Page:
- The primary reason visitors leave your website without inquiring further is that they do not understand it or they are intimidated by the idea of an exclusive community.
- Calls to action are key for any website. When your website educates people properly about your product, you earn the right to ask them how to get in touch with them. Showing visitors where they can easily enter their information will increase contact with potential clients a lot earlier in their decision making process.
4. Make sure you are found in maps
- People are often just looking for the 3 or 4 closest Crossfit gyms to choose from. Showing them where you are and how they can get to you is a no brainer.
- Having a fully filled out Google+ page is a requirement to be featured prominently in Maps (the lettered listings that show up at the top of your Google search.) The more reviews you have associated with your map listing, the higher your gym will be listed.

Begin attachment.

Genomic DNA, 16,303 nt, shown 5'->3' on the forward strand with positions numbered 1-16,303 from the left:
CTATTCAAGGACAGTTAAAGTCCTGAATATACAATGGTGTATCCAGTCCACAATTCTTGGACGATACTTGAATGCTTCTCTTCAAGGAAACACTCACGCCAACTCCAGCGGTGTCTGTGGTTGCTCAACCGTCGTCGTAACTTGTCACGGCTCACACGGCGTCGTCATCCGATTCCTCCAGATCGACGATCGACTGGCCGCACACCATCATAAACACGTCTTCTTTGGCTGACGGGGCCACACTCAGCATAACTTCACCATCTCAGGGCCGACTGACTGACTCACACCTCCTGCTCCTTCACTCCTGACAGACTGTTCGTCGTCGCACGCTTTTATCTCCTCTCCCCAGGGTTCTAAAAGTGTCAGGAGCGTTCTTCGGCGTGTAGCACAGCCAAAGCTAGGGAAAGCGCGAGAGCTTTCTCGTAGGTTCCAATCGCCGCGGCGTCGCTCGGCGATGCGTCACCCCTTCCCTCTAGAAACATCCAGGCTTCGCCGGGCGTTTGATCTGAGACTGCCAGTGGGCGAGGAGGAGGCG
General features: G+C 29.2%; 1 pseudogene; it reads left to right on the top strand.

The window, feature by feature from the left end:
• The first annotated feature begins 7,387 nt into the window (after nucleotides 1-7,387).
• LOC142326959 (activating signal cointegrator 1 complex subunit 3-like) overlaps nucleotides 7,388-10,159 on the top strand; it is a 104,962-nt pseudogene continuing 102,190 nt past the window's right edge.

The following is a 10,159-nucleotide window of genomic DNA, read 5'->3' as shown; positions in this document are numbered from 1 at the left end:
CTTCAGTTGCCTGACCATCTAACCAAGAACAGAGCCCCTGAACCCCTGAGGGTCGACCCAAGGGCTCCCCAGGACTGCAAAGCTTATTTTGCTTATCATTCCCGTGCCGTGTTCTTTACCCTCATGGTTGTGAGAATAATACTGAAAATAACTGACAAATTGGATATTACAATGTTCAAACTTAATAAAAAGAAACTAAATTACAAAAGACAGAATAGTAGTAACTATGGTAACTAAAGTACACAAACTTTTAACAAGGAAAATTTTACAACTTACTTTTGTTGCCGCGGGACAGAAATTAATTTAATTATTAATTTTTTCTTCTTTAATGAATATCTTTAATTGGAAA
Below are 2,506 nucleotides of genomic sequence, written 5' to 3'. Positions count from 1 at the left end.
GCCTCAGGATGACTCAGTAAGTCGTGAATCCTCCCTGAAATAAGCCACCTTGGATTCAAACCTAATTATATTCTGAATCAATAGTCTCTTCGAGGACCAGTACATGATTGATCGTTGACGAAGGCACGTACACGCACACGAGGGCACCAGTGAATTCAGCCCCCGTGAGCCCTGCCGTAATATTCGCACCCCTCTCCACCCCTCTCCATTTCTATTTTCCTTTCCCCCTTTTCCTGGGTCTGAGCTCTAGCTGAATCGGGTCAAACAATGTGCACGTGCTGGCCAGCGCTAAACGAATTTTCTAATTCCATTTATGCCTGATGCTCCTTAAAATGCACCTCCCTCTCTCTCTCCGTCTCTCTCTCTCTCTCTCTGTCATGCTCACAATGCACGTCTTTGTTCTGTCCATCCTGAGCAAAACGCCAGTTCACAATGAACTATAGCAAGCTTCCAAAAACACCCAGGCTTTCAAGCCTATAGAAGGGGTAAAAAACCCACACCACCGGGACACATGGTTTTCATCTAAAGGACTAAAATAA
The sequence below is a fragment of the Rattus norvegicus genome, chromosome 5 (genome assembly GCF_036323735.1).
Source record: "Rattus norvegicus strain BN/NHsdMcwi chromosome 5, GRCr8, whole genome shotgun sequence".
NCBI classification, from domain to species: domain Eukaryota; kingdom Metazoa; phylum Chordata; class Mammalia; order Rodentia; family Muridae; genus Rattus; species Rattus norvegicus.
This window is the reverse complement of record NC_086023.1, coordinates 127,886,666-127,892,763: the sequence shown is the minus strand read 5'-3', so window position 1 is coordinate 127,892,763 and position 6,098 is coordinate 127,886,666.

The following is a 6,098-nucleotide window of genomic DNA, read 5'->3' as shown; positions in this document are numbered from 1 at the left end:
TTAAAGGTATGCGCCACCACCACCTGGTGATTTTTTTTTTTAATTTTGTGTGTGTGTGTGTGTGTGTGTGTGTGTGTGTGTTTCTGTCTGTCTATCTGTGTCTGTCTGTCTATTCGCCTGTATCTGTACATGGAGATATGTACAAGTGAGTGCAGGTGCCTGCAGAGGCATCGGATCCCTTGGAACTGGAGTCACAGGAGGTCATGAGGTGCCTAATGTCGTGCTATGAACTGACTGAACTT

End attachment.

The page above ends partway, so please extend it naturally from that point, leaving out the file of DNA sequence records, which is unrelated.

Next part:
- While it might feel like nobody uses Bing anymore, it is still the default browser on Windows computers with Internet Explorer. We see the Bing map listing as the most forgotten listing in fitness. This is a missed opportunity!
5. Boost your SEO by focusing on long-tail keywords and by being featured in local publications
- Everyone always asks about the magic of SEO, and at times it certainly feels more like black magic than a science. The bottom line is that having the domain name Crossfit(your city).com will all but guarantee you being number one if someone simply searches Crossfit in the area. Number two is up for grabs and so is what are known as long-tail keywords. these are more specific keywords such as “women’s crossfit in (your city)” or “Crossfit for kids in (your neighborhood).”
- One of the easiest ways to boost your search engine score is by getting your business listed in local publications such as “The Top Ten Gyms in Boston” and asking partners to add your link to their site as well. While it may feel frivolous to simply be described as the best, that inbound link is valuable in order to optimize for Google searches.